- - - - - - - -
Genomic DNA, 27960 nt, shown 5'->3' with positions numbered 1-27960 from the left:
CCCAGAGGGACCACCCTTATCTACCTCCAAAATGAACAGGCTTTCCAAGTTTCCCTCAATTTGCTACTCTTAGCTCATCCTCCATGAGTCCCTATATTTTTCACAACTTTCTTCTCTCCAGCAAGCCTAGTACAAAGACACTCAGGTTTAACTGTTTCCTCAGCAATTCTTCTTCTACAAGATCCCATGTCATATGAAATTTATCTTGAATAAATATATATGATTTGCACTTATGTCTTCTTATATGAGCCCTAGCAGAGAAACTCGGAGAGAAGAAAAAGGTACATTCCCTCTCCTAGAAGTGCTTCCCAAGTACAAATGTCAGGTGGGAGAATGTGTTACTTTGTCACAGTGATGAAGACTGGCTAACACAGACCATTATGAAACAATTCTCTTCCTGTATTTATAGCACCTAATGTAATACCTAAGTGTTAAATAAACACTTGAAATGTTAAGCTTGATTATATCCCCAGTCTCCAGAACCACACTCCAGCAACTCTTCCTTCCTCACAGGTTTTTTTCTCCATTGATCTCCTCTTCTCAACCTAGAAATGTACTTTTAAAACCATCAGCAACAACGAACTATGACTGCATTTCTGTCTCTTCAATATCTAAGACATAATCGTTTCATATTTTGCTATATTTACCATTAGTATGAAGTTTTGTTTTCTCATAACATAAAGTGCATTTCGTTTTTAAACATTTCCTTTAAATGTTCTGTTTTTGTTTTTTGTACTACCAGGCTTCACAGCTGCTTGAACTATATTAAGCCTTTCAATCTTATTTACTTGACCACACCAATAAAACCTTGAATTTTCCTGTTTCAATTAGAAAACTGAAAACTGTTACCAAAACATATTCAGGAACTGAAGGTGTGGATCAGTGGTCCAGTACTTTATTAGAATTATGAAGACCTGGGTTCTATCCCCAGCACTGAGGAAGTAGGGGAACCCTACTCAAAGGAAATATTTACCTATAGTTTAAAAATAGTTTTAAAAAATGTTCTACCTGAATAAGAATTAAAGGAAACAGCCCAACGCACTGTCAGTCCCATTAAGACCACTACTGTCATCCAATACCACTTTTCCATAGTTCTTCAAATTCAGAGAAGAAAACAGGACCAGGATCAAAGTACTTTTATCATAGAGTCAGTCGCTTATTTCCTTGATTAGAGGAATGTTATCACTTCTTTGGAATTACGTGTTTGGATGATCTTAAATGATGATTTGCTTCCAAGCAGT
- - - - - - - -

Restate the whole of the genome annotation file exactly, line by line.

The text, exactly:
Genomic DNA, 27960 nt, shown 5'->3' with positions numbered 1-27960 from the left:
CCCAGAGGGACCACCCTTATCTACCTCCAAAATGAACAGGCTTTCCAAGTTTCCCTCAATTTGCTACTCTTAGCTCATCCTCCATGAGTCCCTATATTTTTCACAACTTTCTTCTCTCCAGCAAGCCTAGTACAAAGACACTCAGGTTTAACTGTTTCCTCAGCAATTCTTCTTCTACAAGATCCCATGTCATATGAAATTTATCTTGAATAAATATATATGATTTGCACTTATGTCTTCTTATATGAGCCCTAGCAGAGAAACTCGGAGAGAAGAAAAAGGTACATTCCCTCTCCTAGAAGTGCTTCCCAAGTACAAATGTCAGGTGGGAGAATGTGTTACTTTGTCACAGTGATGAAGACTGGCTAACACAGACCATTATGAAACAATTCTCTTCCTGTATTTATAGCACCTAATGTAATACCTAAGTGTTAAATAAACACTTGAAATGTTAAGCTTGATTATATCCCCAGTCTCCAGAACCACACTCCAGCAACTCTTCCTTCCTCACAGGTTTTTTTCTCCATTGATCTCCTCTTCTCAACCTAGAAATGTACTTTTAAAACCATCAGCAACAACGAACTATGACTGCATTTCTGTCTCTTCAATATCTAAGACATAATCGTTTCATATTTTGCTATATTTACCATTAGTATGAAGTTTTGTTTTCTCATAACATAAAGTGCATTTCGTTTTTAAACATTTCCTTTAAATGTTCTGTTTTTGTTTTTTGTACTACCAGGCTTCACAGCTGCTTGAACTATATTAAGCCTTTCAATCTTATTTACTTGACCACACCAATAAAACCTTGAATTTTCCTGTTTCAATTAGAAAACTGAAAACTGTTACCAAAACATATTCAGGAACTGAAGGTGTGGATCAGTGGTCCAGTACTTTATTAGAATTATGAAGACCTGGGTTCTATCCCCAGCACTGAGGAAGTAGGGGAACCCTACTCAAAGGAAATATTTACCTATAGTTTAAAAATAGTTTTAAAAAATGTTCTACCTGAATAAGAATTAAAGGAAACAGCCCAACGCACTGTCAGTCCCATTAAGACCACTACTGTCATCCAATACCACTTTTCCATAGTTCTTCAAATTCAGAGAAGAAAACAGGACCAGGATCAAAGTACTTTTATCATAGAGTCAGTCGCTTATTTCCTTGATTAGAGGAATGTTATCACTTCTTTGGAATTACGTGTTTGGATGATCTTAAATGATGATTTGCTTCCAAGCAGT